Obama’s spying campaign hits a roadblock.

I can think of very little good news that has come out since a certain political party moved into the White House in January 2009, but something positive might actually be brewing right now.

CNN recently reported that a federal judge in Washington, D.C., declared that the U.S. government’s collection of domestic phone records is unconstitutional. U.S. District Judge Richard Leon says that the National Security Agency’s bulk collection of metadata, which includes the phone records of Americans that were recorded without any suspicion of wrongdoing, violates privacy rights.

Every ounce of me wants to scream out, “Duh!” but I’ll refrain.

I loved this judge’s statement, which hits the nail on the head. “I cannot imagine a more ‘indiscriminate’ and ‘arbitrary invasion’ than this systematic and high-tech collection and retention of personal data on virtually every citizen for purposes of querying and analyzing it without prior judicial approval. Surely, such a program infringes on ‘that degree of privacy’ that the Founders enshrined in the Fourth Amendment.”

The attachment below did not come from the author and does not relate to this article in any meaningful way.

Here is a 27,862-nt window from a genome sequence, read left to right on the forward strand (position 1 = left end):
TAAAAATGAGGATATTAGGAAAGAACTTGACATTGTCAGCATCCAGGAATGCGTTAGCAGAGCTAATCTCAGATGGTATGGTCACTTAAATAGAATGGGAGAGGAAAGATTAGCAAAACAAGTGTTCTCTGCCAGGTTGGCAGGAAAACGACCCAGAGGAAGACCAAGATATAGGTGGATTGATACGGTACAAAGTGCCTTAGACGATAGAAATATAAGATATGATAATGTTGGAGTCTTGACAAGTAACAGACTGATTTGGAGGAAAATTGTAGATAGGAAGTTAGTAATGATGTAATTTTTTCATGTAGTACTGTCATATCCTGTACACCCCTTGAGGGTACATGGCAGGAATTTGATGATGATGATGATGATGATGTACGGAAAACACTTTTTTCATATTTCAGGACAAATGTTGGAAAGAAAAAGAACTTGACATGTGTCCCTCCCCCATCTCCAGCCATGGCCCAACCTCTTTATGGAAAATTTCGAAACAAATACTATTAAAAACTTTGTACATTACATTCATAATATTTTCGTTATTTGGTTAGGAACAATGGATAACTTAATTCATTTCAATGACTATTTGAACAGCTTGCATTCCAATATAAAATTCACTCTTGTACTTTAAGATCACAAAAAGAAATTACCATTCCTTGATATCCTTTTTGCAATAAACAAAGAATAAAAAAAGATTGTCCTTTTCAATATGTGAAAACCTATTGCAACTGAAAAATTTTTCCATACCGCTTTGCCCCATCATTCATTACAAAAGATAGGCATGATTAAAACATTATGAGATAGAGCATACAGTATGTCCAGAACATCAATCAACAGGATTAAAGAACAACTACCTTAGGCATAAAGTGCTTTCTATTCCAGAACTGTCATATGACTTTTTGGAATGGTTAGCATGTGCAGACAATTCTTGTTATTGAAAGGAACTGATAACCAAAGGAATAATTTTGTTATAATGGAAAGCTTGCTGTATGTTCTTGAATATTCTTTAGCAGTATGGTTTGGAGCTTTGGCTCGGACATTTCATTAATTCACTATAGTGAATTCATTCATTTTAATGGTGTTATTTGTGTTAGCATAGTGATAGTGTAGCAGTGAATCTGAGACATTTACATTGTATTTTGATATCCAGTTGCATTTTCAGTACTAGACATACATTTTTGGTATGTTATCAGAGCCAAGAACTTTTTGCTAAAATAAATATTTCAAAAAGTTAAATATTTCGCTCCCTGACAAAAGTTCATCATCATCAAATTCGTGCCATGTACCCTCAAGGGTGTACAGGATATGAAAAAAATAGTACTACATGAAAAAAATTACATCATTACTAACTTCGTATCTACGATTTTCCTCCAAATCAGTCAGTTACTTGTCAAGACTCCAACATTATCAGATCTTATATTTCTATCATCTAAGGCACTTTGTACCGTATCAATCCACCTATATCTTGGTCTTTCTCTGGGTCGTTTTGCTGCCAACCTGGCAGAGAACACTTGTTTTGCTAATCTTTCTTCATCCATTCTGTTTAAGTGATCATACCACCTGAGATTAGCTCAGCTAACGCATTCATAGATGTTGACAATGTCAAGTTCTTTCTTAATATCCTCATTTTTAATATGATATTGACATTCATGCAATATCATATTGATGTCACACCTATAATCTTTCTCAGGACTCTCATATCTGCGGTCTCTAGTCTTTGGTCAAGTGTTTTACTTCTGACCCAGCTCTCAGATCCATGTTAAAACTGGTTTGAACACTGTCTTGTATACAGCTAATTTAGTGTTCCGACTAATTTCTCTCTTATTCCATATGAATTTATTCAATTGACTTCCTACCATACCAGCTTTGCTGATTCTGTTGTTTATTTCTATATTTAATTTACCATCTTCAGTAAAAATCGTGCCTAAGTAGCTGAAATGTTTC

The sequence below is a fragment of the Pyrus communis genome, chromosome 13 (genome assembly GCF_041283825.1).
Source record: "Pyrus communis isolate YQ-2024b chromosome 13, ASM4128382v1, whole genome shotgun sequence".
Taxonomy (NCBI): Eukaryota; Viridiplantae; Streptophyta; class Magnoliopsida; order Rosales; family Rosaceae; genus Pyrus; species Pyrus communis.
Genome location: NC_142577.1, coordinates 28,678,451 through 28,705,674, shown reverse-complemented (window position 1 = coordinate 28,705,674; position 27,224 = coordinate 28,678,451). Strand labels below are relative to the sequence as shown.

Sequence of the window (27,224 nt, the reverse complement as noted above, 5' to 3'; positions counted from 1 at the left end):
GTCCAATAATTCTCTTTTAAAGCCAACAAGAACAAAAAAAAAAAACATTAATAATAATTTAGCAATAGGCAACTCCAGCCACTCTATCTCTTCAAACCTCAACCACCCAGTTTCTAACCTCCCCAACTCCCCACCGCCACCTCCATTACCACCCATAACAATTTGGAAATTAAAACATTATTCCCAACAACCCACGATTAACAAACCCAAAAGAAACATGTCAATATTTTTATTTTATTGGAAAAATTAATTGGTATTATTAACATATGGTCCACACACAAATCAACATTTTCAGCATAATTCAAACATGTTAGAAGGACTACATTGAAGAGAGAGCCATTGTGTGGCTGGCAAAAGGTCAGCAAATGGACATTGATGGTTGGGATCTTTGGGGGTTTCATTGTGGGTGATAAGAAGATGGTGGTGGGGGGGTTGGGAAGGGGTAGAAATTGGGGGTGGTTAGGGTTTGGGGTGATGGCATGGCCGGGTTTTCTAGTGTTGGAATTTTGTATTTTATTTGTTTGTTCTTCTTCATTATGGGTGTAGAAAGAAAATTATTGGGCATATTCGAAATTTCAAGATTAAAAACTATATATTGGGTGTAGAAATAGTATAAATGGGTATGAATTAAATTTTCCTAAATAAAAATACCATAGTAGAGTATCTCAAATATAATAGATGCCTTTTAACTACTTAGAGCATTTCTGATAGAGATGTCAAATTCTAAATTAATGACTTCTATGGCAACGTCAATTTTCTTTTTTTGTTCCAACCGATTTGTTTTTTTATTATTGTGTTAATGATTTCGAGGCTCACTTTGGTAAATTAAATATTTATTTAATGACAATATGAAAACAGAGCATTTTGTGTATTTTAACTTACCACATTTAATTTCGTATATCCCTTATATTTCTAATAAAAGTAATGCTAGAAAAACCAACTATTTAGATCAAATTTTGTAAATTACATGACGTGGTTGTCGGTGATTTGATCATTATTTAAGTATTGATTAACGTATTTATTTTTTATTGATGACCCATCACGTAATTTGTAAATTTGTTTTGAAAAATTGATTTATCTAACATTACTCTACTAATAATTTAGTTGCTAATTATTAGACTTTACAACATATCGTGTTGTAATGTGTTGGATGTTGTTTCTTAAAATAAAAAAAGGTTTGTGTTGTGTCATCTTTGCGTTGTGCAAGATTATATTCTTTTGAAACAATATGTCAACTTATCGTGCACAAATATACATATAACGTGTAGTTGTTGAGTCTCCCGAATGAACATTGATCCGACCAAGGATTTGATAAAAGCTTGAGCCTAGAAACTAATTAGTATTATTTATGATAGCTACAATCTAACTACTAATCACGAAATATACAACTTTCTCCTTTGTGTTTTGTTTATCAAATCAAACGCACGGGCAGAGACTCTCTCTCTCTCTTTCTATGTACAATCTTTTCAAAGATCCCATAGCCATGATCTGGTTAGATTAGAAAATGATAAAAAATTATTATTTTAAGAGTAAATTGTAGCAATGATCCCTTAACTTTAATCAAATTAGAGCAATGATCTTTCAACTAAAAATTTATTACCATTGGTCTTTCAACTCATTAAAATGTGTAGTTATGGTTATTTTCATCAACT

Not surprisingly, Judge Leon was appointed by former President George W. Bush, not by current President Barack Obama.

Leon added that the government “does not cite a single instance in which analysis of the NSA’s bulk metadata collection actually stopped an imminent attack, or otherwise aided the government in achieving any objective that was time sensitive in nature.”

Of course, the government will appeal the ruling, so it will probably be up to Congress to pass legislation that will force the NSA to focus on terrorists and spies, not innocent Americans. But will the support be there for Congress to accomplish this?

Most Americans – and an increasing number of their politicians – are opposed to the indiscriminate recording of phone calls and emails, but the president is all for it. Who do you think will win this legal battle?

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